May 20, 1930 – Geophysicists found Professional Society
The Society of Economic Geophysicists was founded in Houston. The society adopted the name Society of Exploration Geophysicists in 1937 and today fosters “the ethical practice of geophysics in the exploration and development of natural resources.”
SEG’s journal Geophysics appeared in 1936 with articles about the petroleum industry’s three major prospecting methods then – seismic, gravity, and magnetic. The journal once warned young geophysicists about employing “black magic” or “doodle-bug” methods based on unproven properties of oil, minerals or geological formations.
The Doodlebugger, a 10-foot bronze statue by Oklahoma sculptor Jay O’Melia, was unveiled in SEG’s Tulsa headquarters in 2002. O’Melia also sculpted the “Oil Patch Warrior,” a World War II memorial dedicated in 1991 in the United Kingdom (see Roughnecks of Sherwood Forest). SEG today has 20,000 members in 128 countries.
May 21, 1923 – “Esso” first used by Standard Oil Company
Standard Oil Company of New Jersey first used “Esso” to market the company’s “Refined, Semi-refined, and Unrefined Oils Made from Petroleum, Both With and Without Admixture of Animal, Vegetable, or Mineral Oils, for Illuminating, Burning, Power, Fuel, and Lubricating Purposes, and Greases.” The phonetic spelling of the abbreviation “S.O.” – Standard Oil – became a registered trademarked in 1923, and a young Theodore Geisell began drawing Essolube product ads in the 1930s (learn more in Seuss I am, an Oilman).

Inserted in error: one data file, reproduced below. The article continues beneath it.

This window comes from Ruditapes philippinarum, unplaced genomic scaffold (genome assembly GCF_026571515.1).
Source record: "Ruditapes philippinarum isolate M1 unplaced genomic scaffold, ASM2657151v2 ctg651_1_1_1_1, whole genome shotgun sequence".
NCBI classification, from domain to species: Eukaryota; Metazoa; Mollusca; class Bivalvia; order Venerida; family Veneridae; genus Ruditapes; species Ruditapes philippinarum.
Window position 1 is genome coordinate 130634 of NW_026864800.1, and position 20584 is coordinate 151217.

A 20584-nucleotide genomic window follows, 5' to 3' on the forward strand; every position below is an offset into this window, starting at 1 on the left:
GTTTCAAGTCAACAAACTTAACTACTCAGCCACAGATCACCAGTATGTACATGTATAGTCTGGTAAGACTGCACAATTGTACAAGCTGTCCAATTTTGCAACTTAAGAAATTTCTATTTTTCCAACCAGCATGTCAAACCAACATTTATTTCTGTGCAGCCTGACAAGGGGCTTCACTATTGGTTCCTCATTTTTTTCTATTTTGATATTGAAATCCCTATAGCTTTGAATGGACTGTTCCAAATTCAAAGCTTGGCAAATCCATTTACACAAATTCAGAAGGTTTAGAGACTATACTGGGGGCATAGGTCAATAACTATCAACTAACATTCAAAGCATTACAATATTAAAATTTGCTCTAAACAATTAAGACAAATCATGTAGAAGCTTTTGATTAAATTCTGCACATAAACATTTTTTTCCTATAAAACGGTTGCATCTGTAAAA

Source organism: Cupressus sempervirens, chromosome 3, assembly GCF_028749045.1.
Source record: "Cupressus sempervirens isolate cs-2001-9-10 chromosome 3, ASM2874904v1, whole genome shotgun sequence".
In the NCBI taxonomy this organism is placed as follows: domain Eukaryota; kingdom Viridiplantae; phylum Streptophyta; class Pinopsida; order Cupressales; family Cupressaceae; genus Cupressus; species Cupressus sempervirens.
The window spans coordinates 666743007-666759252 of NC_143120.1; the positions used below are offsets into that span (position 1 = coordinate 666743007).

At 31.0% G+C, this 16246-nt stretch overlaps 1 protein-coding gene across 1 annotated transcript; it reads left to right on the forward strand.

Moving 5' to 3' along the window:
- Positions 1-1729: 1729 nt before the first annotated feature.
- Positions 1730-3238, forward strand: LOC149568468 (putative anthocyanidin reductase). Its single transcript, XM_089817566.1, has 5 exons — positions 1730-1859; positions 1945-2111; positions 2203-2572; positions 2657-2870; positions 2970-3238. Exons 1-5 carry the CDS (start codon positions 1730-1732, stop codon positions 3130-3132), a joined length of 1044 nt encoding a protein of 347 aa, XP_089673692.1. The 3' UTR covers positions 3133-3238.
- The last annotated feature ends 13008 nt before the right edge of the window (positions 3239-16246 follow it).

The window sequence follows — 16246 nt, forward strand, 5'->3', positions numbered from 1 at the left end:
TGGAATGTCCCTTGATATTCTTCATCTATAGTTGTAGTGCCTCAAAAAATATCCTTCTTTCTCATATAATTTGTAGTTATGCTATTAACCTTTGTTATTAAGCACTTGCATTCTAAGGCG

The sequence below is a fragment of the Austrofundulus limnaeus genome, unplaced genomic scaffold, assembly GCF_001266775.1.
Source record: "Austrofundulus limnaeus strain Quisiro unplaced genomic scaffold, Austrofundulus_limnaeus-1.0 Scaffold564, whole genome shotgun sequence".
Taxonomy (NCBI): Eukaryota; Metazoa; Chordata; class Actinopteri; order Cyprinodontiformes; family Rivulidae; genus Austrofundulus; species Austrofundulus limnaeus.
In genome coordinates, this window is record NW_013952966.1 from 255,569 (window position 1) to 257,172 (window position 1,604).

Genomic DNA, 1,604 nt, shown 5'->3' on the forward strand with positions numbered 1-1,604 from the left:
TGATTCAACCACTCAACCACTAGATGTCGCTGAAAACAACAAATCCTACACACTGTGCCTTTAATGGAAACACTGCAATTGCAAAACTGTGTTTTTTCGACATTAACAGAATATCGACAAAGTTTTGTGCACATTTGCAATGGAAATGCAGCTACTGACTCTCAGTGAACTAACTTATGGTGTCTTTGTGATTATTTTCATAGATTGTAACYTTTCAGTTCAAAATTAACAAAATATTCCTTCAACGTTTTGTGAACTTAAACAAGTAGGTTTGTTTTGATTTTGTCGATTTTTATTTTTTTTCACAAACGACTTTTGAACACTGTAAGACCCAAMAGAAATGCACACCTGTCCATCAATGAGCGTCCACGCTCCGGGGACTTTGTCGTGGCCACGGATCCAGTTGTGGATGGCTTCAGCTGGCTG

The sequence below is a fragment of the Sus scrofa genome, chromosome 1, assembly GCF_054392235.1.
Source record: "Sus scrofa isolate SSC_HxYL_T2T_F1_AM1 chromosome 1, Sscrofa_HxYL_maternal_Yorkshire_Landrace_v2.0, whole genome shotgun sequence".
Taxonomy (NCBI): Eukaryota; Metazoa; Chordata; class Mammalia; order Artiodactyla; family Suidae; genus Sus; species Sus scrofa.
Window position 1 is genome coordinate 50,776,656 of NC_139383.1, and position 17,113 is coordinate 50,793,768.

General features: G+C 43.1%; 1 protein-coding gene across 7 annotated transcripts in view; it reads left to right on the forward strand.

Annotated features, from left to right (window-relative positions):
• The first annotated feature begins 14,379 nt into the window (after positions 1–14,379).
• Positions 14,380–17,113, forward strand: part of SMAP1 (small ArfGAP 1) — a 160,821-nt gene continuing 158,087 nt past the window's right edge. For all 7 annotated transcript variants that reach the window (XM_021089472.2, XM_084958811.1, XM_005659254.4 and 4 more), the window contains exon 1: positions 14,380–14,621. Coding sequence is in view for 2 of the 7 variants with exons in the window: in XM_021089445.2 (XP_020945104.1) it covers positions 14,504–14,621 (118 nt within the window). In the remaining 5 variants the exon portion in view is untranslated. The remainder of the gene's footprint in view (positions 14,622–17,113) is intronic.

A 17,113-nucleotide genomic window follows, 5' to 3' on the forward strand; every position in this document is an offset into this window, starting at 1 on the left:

May 23, 1905 – Patent issued for Improved Metal Barrel
Henry Wehrhahn of Brooklyn, NY, patented a ribbed metal barrel design “durable in construction and effective in operation.” His invention, which presaged the modern 55-gallon oil drum, allowed a lid to be “readily secured to and detached from the body of the barrel, and so constructed and arranged as to protect the locking mechanism of the head and permit the barrel when desired to stand on the end.” Wehrhan assigned his patent to Iron Clad Manufacturing Company, founded by Robert Seaman, husband of journalist Elizabeth Cochrane Seaman (see the Remarkable Nellie Bly’s Oil Drum).
May 23, 1937 – Oil Tycoon John D. Rockefeller Dies
Almost 70 years after founding the Standard Oil Company in Cleveland, Ohio, (where he attended high school from 1853 to 1855), John D. Rockefeller died at age 97 in Florida, 40 years after retiring from his company.
Born on July 8, 1839, in Richford, New York, Rockefeller formed his own company in 1859 – the same year of the first American oil well. In 1865, he took control of his first refinery, which would be the largest in the world within three years. He gave away hundreds of millions of dollars by the time his fortune peaked at almost $900 million in 1912 ($21.3 billion in today’s dollars).
May 24, 1902 – Earliest Oil & Gas Journal published
Holland Reavis founded the Oil Investors’ Journal In Beaumont, Texas. Early articles focused on financial issues facing operators and investors in the booming oilfield discovered the year before by the “Lucas Gusher” at Spindletop.
In 1910, Patrick Boyle acquired the Oil Investors’ Journal. The former oilfield scout and publisher of the Oil City (Pennsylvania) Derrick newspaper renamed his newly purchased magazine the Oil & Gas Journal. Boyle also increased its publication frequency to weekly, and expanded coverage to all petroleum industry operations, including exploration and production.